Sweden, Norway Part VI

Visby, Gotland, was a Hanseatic trade center

Posted: Friday, December 28, 2007

Long before my husband, Don, and I left Juneau for Sweden and Norway, we knew that Visby, Gotland, was a must see.

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According to Lonely Planet, "Gotland, the largest of the Baltic islands, is also one of the most historical regions in Sweden, with almost 100 medieval churches and untold number of prehistoric sites."

The walled, medieval trading town of Visby was a Hanseatic trade center and is now a UNESCO World Heritage-listed town.

From the Reisen Hotel in Stockholm, we took a taxi to bus central. A 45-minute bus ride took us to Nynashamm Harbor. Don had the challenge of walking up three flights of stairs with his cane to get to the deck level of the ferry.

The Visby ferry is much larger than any of the Alaska's state ferries. We had seat assignments next to the windows and the ferry seats were plush and comfortable with legroom. The ferry had the capacity to hold 2,000 passengers, but because of Easter only 240 were on board.

The cafeteria food was quite good and reasonable. The wine was the cheapest we had purchased on our trip. I soon learned why. When I paid, the clerk took the cap off and threw it in the trash can. In international waters, alcohol is not taxed; therefore, passengers can't take beer or wine off the ship. The sailing took 3¼ hours.

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From Visby's port, we pulled our suitcases about a kilometer and over cobbles to the Best Western Strand Hotel. The sun shone, the sky was blue, the Baltic Sea was a deep blue, the trees were green and the spring flowers were blooming.

We spent 2½ hours walking around the outside of the old walled part of Visby. We stopped often to read the historic placards and learned the history of the 40 towers, gates, walls and medieval houses.

Most of the 13th century walls are at least partially intact. Now instead of wooden gates to keep enemies out, concrete rams and ewes block vehicles from entering inside the walls except at designated gateways. The ram is the symbol for the ancient town of Visby.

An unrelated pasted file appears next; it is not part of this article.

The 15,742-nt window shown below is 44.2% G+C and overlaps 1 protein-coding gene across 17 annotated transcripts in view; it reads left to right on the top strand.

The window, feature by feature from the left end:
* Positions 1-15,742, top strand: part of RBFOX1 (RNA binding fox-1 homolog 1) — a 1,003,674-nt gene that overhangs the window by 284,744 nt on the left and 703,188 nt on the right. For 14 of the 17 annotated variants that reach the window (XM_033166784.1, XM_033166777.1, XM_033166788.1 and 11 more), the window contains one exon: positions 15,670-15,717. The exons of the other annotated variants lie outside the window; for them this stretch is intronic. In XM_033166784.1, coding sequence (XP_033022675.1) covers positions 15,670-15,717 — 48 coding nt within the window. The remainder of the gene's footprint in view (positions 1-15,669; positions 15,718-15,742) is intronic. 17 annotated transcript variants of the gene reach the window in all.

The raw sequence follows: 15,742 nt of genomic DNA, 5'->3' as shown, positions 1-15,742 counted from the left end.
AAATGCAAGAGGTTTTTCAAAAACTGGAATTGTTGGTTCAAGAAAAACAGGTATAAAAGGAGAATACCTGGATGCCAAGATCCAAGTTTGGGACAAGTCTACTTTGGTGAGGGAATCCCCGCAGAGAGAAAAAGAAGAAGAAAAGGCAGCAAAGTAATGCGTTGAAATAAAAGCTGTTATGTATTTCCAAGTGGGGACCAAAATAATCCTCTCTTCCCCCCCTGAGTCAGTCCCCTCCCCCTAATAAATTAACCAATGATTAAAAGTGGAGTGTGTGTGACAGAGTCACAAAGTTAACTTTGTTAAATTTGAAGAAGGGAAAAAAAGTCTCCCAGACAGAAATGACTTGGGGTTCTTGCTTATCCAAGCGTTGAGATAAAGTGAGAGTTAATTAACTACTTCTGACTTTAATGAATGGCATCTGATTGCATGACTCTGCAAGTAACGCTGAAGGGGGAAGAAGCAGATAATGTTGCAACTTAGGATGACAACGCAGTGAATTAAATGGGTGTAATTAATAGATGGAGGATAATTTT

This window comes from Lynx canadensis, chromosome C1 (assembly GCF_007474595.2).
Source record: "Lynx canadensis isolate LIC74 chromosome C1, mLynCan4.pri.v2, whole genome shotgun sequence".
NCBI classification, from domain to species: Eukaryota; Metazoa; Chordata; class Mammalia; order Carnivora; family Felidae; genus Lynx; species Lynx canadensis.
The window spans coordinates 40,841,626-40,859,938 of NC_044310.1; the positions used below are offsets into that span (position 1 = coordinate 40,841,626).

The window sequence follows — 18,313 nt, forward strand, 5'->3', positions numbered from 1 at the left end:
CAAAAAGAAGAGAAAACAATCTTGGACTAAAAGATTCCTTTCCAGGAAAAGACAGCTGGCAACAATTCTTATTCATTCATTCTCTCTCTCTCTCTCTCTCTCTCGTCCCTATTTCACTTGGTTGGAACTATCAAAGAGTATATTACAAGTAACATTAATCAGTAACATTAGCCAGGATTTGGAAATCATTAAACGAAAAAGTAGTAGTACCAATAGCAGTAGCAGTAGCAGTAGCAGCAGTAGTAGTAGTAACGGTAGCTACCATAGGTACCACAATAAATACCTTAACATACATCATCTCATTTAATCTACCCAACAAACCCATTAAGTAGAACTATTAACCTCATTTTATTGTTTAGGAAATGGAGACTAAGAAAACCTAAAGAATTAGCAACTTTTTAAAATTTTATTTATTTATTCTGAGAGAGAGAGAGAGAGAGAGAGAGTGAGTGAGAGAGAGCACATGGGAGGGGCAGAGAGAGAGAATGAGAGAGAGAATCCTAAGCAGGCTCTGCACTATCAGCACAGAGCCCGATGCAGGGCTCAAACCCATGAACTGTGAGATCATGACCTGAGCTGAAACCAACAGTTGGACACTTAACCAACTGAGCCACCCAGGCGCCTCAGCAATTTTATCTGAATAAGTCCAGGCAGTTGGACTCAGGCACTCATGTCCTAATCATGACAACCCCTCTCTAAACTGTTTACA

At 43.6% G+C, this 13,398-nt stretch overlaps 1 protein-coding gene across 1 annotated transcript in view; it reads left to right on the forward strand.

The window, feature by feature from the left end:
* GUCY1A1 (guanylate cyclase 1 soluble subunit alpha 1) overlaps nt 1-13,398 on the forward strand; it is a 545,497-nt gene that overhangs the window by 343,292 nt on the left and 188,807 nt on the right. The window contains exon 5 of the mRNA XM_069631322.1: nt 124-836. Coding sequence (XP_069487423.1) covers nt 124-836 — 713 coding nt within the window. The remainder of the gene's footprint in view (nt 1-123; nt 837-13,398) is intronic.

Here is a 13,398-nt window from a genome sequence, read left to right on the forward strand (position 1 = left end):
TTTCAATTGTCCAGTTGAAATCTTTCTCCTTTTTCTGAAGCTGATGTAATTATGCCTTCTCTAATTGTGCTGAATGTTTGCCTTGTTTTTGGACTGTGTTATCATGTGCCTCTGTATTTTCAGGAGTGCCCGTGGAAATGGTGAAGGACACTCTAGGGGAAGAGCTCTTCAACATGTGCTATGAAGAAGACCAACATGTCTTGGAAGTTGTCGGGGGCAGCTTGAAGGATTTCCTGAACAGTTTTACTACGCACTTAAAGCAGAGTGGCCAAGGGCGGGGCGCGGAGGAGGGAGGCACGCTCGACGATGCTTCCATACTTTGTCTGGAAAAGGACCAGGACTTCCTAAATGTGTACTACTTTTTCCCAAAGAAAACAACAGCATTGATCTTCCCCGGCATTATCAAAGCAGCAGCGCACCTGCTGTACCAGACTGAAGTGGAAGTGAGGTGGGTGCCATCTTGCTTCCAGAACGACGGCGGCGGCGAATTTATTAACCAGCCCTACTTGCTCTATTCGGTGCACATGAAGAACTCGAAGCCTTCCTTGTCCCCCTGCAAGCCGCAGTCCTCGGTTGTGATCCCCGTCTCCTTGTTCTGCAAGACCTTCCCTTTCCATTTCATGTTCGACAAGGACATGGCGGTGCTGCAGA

After our wall walk, we returned to our hotel and asked the desk clerk for a recommendation for dinner. The Lindgarden was only 100 meters from the hotel. Our waiter had to ask the waitress to translate the menu for us, which was good, because it meant that the restaurant catered to the locals.

Don ordered steak, and I ordered lamb tenderloin. Our waiter also brought us a tasty starter of thinly sliced lamb and good bread. We enjoyed our gourmet dinner on the eve of Easter.

Finally Easter Sunday arrived. The Easter holiday had complicated our lives a number of times. Church bells rang. Our gourmet Easter Sunday breakfast included fruit, coffee cake and Brie. Don pronounced his cappuccino from a machine as quite good.

We spent the rest of the morning doing a photo shoot. We took many pictures of the old buildings inside of the walled town. We walked uphill from our hotel to the 10 medieval church ruins that are part of Visby's UNESCO World Heritage listed town. The 10 ruined churches were within a mile of each other.

We walked up to the Dom, the Cathedral of St. Maria (A.D. 1225). The Easter services had begun, and we stepped inside the porch and admired the sanctuary. The church was beautiful with the chandeliers lit and the candles burning. The choir was excellent.

After a delicious lunch in a deli, we returned to the cathedral to take photos of the exterior and the Dom's wonderful towers. The tower roofs are shingled with dark wood that provides a photogenic contrast to the white stone cathedral with red tiled roof.

After the Easter service, the cathedral's doors remained open. The assistant pastor stopped what he was doing and gave us a wonderful tour of the cathedral as well as the history of the Dom. He was especially proud of the five new bright stained glass windows that were installed in 1987.

He discussed the history of the Dom that was originally Catholic until Martin Luther's Reformation. In Germany, Norway and Sweden, the Lutheran churches have maintained many Catholic rituals such as the lighting of prayer candles. The Dom's oldest artifact is a carved wooden Jesus on a cross that was used in medieval church processions.

On our third day in Visby, we walked inside the walls. We took pictures of small old houses with carved out wood gutters. Don and I were able to reach the gutters; the shorter the house, the older the house. We admired the small gardens blooming with crocus, daffodils, blue bells and snowbells.

The Scandinavians use colorful dyed feathers for Easter decorations. They hang large yellow, red, blue, purple, pink, white and green feathers on trees and scrubs. They also hang feather wreaths on their doors and windows.

In the early evening, we found O'Leary's Irish Pub that was as close to a museum as we found open in Visby. The walls of the rather large pub are covered with Boston, Mass., sports teams' collectibles - posters, uniforms, signed photos and even awards.

Don reported that the walls in the men's room also were covered with memorabilia. One of the small side rooms was dedicated to the Kennedy family.

Visby is a must-see.

• Alma Harris is a retired Juneau-Douglas High School English teacher who loves to travel and write.



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